How can i make this query process faster?
It depends on a number of factors, not least whether you are looking to make the COUNT(*) query faster, or the commented-out code. Simply counting the number of rows is a very different proposition.
From the information provided, it's only really possible to make some general observations about the query and plan presented:
- Importing the plan from SSMS leaves out important information (for example, notice the Table I/O tab is greyed out). Running the query directly from Plan Explorer will populate that information, and more besides (especially if you are running the Pro version). This may help you identify the bottleneck.
- The query should benefit from parallelism. Check your server configuration to see why you're not getting a parallel plan here.
- Filtering and aggregating early is usually better. Try rewriting the aggregate and especially the OR predicates to promote this. Also try rewriting the outer joins as an inner join unioned with the appropriate not exists query.
- Consider indexed views and partial aggregates to reduce the row counts earlier in the plan. Indexed views do not support outer joins, but it is still often possible to rewrite the query to make use of indexed views for the bulk of the work.
- Avoid hash joins with large and similarly-sized inputs. Hash join works best when the build input is small compared to the probe input.
- Check for hash spilling while this query is running. The estimated row counts are pretty good, but your server and configuration may not allow for all the hash table memory this query would like. Spilling to tempdb can be very slow, especially if recursive spills are needed.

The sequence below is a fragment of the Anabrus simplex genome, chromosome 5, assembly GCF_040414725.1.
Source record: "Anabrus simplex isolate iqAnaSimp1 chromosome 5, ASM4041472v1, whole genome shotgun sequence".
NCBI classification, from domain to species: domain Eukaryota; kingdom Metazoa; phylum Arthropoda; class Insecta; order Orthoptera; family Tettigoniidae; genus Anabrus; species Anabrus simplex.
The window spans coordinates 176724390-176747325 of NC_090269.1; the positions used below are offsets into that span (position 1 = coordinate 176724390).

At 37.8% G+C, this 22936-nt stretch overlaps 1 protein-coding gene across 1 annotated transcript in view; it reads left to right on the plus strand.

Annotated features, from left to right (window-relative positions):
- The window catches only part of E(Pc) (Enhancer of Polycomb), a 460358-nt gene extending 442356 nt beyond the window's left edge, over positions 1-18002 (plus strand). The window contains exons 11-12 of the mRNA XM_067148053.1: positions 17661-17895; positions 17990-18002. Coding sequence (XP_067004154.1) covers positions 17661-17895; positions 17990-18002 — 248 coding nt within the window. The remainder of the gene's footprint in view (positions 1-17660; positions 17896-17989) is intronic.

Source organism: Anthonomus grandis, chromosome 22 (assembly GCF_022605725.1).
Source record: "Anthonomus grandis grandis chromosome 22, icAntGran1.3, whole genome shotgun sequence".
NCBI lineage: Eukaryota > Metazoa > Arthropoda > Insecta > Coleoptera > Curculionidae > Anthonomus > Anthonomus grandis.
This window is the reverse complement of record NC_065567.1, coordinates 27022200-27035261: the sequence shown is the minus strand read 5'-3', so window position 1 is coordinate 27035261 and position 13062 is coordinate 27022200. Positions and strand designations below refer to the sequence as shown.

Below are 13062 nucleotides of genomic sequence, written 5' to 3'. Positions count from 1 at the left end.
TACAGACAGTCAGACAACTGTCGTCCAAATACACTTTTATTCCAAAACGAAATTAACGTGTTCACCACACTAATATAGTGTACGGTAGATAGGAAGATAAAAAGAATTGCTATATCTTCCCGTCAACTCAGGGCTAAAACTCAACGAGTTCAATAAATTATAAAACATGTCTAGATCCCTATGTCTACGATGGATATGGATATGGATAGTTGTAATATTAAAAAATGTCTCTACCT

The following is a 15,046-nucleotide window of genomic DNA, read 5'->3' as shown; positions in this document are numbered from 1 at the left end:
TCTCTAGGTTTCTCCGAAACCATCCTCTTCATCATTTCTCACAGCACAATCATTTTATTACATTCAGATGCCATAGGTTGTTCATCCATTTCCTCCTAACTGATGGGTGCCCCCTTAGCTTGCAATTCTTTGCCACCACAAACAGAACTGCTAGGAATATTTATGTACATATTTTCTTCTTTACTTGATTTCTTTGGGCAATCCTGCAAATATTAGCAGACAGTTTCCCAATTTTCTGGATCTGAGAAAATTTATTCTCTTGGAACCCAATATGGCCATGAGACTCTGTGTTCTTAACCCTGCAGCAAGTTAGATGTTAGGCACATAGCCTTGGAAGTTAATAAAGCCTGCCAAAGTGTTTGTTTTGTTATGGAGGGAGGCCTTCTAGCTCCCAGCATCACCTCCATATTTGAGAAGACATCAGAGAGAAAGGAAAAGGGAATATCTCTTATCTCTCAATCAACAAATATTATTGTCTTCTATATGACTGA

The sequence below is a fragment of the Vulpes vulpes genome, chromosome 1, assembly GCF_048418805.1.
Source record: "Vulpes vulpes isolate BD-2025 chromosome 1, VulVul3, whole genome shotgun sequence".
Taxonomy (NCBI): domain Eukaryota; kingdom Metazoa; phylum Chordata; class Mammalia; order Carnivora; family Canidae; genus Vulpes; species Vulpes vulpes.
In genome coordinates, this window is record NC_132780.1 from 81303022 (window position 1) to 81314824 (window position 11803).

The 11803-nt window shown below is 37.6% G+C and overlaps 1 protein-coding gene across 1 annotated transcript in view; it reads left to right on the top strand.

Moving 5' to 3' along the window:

- Ensure you have suitable covering indexes for the query predicates. The current plan is limited to index filtering on DATAREADID, with all the date/time predicates performed by a filter after all the joins have been performed. This will likely require indexing changes and a query rewrite. Even so, the size of the data after the date/time filters is still quite large, so the benefits may be limited.
- In the longer term, if you are unable to rewrite the query or improve indexing to get good performance, consider upgrading to at least SQL Server 2012 to assess the benefits of using columnar storage. This will require Enterprise Edition, and 2014 is needed to benefit from batch-mode outer joins and writable columnar storage. Nevertheless, the performance improvements for this sort of query can be very impressive.